Who is at risk?
Let’s turn the question around: Who isn’t?
There is still a lot of stigma attached to HIV and AIDS. Many people continue to think that HIV is a disease that only affects gay males and injection drug users.
It is not.
Historically, where discrimination exists, the virus is more likely to proliferate.1
In 2009, less than half the men who tested positive for HIV in Canada identified as gay or as injection drug users. Of the 609 women who tested HIV positive that year, 19% were infected through injection drug use.2 The majority of women were infected through sexual contact with men. This means the clients you serve could be at risk or living with HIV.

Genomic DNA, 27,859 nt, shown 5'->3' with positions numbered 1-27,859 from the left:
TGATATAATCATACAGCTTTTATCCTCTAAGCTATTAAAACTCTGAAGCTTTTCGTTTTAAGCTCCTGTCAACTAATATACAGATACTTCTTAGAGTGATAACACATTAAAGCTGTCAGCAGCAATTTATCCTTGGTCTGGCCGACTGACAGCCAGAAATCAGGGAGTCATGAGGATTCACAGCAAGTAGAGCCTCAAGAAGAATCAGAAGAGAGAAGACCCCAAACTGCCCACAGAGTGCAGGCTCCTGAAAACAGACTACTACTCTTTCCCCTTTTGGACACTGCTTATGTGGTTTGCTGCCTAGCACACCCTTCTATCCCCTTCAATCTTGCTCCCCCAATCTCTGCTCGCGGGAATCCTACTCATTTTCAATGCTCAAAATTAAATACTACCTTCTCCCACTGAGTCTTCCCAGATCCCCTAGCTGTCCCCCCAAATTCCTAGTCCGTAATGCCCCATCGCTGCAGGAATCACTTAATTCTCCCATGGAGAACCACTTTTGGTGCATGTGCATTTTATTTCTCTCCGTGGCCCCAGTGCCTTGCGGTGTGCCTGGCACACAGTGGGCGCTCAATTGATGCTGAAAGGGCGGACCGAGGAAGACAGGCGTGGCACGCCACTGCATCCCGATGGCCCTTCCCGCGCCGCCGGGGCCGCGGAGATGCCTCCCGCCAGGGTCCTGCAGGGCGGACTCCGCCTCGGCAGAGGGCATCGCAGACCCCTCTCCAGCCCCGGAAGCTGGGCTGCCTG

In 2008, the Canadian government estimated that there are 9 new HIV infections every day across the country.
It can be hard to get information about women living with – or at risk for – HIV. Not many resources exist that focus on women, female-identified individuals, or trans folk.
This website was created to provide information to service providers about HIV and women.
More from Shared Health Exchange
- WOMEN AND HIV: What Puts Women At Risk?
- ABOUT US: Women’s HIV/AIDS Initiative (WHAI) and Shared Health Exchange (SHE)
1Population-Specific HIV/AIDS Status Report: Aboriginal Peoples, Public Health Agency of Canada, September 2010
2HIV Statistics, Canada Statistics Summary, AVERT